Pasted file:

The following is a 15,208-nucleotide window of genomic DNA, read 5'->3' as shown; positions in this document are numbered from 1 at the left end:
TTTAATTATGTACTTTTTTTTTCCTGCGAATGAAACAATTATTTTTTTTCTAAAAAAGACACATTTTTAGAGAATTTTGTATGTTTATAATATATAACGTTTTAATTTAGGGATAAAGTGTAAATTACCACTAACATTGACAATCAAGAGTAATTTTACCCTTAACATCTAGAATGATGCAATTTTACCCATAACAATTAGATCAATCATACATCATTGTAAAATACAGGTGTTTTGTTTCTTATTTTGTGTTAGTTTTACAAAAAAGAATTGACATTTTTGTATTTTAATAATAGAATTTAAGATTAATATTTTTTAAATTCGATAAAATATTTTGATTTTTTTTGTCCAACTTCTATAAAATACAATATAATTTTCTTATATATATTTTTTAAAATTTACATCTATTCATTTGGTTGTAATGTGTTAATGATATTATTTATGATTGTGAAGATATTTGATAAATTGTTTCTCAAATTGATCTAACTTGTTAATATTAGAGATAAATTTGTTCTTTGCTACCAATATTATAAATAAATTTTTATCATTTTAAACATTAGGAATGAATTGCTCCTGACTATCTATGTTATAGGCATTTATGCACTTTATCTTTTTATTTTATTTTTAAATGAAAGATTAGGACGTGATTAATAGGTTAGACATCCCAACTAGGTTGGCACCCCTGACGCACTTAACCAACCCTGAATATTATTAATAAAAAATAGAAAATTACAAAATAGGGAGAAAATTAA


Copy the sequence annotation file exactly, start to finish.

The following is a 15,208-nucleotide window of genomic DNA, read 5'->3' as shown; positions in this document are numbered from 1 at the left end:
TTTAATTATGTACTTTTTTTTTCCTGCGAATGAAACAATTATTTTTTTTCTAAAAAAGACACATTTTTAGAGAATTTTGTATGTTTATAATATATAACGTTTTAATTTAGGGATAAAGTGTAAATTACCACTAACATTGACAATCAAGAGTAATTTTACCCTTAACATCTAGAATGATGCAATTTTACCCATAACAATTAGATCAATCATACATCATTGTAAAATACAGGTGTTTTGTTTCTTATTTTGTGTTAGTTTTACAAAAAAGAATTGACATTTTTGTATTTTAATAATAGAATTTAAGATTAATATTTTTTAAATTCGATAAAATATTTTGATTTTTTTTGTCCAACTTCTATAAAATACAATATAATTTTCTTATATATATTTTTTAAAATTTACATCTATTCATTTGGTTGTAATGTGTTAATGATATTATTTATGATTGTGAAGATATTTGATAAATTGTTTCTCAAATTGATCTAACTTGTTAATATTAGAGATAAATTTGTTCTTTGCTACCAATATTATAAATAAATTTTTATCATTTTAAACATTAGGAATGAATTGCTCCTGACTATCTATGTTATAGGCATTTATGCACTTTATCTTTTTATTTTATTTTTAAATGAAAGATTAGGACGTGATTAATAGGTTAGACATCCCAACTAGGTTGGCACCCCTGACGCACTTAACCAACCCTGAATATTATTAATAAAAAATAGAAAATTACAAAATAGGGAGAAAATTAA